They say "The P4 3.2 wins the CPU benchmark while the Athlon 64 FX-51 runs away with the memory test with 11599 points - an all-time record!". Uh excuse me, the P4EE had 14253, where did the 11599 come from? A HT system shines in memory tests because it hides memory latency, obviously its going to smoke a single context CPU (even 64-bit).
Also the rhetoric about Intel being infantile and what not really shows the biasedness here. The one thing I completely agree with is the subject heading. A P4EE works with software today at the same (or better) performance than an Athlon 64-bit will work with the software tomorrow.
There is a reason why Intel didn't go 64-bit with 100% 32-bit backwards compatibilty. The results show it clearly. I'm sorry to say it but I think AMD has dug their own grave.
He said that because the P4EE is not out yet. IMO it is baised against AMD. First of all they are running 32 bit software in an incomplete 64 bit OS. This slows down performance, second they inclined not to include software compiled for AMD-64, like the archiving programs amd included with their test rig. i dont recall them leaving out benchmarks where SSE2 was a concern. The door should go both ways, tom did not leave out video encoding benchmarks optomised for P4s back in the day, but now he does with AMD.<P ID="edit"><FONT SIZE=-1><EM>Edited by MajinChewY on 09/26/03 00:20 AM.</EM></FONT></P>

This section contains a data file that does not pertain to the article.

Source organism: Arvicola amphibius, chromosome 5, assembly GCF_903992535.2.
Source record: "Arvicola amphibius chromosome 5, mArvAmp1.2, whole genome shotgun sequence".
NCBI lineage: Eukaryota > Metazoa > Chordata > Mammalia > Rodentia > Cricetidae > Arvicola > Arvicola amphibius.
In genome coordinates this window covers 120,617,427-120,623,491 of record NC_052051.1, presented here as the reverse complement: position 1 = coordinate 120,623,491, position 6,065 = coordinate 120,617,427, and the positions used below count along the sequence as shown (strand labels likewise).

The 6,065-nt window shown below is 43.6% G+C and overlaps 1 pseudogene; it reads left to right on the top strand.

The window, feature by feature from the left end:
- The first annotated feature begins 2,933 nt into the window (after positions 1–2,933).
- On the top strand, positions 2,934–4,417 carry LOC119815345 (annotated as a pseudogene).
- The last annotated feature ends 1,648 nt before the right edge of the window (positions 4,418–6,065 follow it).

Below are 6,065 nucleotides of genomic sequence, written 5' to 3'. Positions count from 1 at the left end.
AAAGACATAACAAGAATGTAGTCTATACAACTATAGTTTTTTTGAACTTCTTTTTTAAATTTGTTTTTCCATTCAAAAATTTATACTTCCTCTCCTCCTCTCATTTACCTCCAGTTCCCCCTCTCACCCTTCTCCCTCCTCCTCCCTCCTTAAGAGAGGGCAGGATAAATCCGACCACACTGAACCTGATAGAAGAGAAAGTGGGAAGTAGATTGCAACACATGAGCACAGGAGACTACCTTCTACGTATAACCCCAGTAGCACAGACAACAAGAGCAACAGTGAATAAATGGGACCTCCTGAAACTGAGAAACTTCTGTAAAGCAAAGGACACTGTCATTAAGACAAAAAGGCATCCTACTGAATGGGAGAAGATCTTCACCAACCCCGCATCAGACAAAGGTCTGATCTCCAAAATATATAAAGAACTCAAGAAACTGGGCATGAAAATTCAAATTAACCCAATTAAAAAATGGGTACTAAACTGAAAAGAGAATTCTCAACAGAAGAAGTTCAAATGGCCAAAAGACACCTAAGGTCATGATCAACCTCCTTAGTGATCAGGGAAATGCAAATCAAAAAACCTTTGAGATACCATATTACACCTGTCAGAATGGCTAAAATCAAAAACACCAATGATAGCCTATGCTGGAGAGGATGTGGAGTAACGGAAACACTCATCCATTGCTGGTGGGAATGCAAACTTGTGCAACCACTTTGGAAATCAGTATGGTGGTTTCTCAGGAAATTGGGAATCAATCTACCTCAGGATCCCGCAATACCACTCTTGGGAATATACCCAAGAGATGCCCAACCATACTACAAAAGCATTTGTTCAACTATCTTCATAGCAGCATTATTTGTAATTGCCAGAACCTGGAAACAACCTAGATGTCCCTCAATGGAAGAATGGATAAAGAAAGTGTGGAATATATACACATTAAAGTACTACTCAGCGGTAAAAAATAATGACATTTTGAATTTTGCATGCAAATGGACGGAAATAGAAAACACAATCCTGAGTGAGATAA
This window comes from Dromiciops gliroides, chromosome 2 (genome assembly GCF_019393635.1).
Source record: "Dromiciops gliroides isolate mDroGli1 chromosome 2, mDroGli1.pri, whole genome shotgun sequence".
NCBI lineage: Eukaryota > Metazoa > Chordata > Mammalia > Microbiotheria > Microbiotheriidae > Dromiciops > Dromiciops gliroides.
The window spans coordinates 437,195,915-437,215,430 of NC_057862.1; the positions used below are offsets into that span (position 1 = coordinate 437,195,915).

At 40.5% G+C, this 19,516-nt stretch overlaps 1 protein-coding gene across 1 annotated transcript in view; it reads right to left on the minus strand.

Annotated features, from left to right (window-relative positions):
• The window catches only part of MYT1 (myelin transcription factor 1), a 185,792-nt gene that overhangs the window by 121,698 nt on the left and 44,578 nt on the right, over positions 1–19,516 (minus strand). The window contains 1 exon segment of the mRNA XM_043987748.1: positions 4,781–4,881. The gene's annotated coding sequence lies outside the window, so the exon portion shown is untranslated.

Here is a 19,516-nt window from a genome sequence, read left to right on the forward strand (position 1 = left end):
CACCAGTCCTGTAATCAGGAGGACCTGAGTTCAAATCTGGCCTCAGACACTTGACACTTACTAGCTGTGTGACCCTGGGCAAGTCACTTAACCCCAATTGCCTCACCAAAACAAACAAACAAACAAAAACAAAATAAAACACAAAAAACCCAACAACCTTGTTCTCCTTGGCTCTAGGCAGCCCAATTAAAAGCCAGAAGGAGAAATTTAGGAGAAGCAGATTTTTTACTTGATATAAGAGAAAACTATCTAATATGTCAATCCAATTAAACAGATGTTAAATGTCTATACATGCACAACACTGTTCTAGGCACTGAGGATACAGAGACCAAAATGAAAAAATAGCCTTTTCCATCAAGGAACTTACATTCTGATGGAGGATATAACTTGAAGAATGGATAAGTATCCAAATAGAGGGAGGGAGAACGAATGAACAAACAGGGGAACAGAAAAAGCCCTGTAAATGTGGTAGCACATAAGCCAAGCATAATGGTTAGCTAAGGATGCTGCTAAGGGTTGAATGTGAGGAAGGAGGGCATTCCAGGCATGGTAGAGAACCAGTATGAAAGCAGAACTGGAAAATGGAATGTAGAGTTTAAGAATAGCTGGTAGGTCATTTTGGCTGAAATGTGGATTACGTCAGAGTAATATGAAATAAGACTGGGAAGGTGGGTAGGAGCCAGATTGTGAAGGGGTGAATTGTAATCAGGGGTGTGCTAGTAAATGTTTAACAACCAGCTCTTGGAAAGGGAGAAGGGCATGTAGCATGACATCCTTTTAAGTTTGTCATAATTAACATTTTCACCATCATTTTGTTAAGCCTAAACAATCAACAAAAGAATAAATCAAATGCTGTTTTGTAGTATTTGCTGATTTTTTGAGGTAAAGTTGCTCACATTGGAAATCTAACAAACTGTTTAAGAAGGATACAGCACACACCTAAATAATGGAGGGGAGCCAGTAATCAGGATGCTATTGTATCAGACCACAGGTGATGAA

Interesting I thought his review was running 64-bit software under a 64-bit OS. If that's the case then perhaps it's closer than I thought. In general I found the review to be really confusing. You would figure they would do a much more professional job at evaluating all the colorful graphs they put up.
First of all they are running 32 bit software in an incomplete 64 bit OS. This slows down performance,
No it doesn't. And, AMD was touting it's 32-bit compatiblity, which should not affect how it runs 32-bit apps. Incomplete 64-bit O/S? You mean, WinXP 64? According to their test setup, all systems were running WinXP, SP1...no WinXP 64.
second they inclined not to include software compiled for AMD-64, like the archiving programs amd included with their test rig.
This statement makes no sense. Why should a reviewer use a program designed by the company to test the same company's product? If A64 does what it says, it should run all available software, and not just the ones included with their test rigs.
i dont recall them leaving out benchmarks where SSE2 was a concern.
A64 has SSE2. It shouldn't be a factor.
The door should go both ways, tom did not leave out video encoding benchmarks optomised for P4s back in the day, but now he does with AMD.
So, its a reviewers fault that an application was optimized for one CPU over another, then? Well, let's just take all optimized software out and run...what? Most software has been optimized for one or the other, or both. If a programmer decides to optimize for one over another, that's not the reviewers fault. So, let's get rid of UT and Q3, any encoding, and anything else optimized for only one CPU and we are left with Sandra synthetic tests.
It's a review. If you don't like it fine. Email THG and ask why certain apps weren't run and why others were. I looked at the test setup, and it didn't look any different from alot of other reviewers.
How many watts does it take to get the center of CPU core?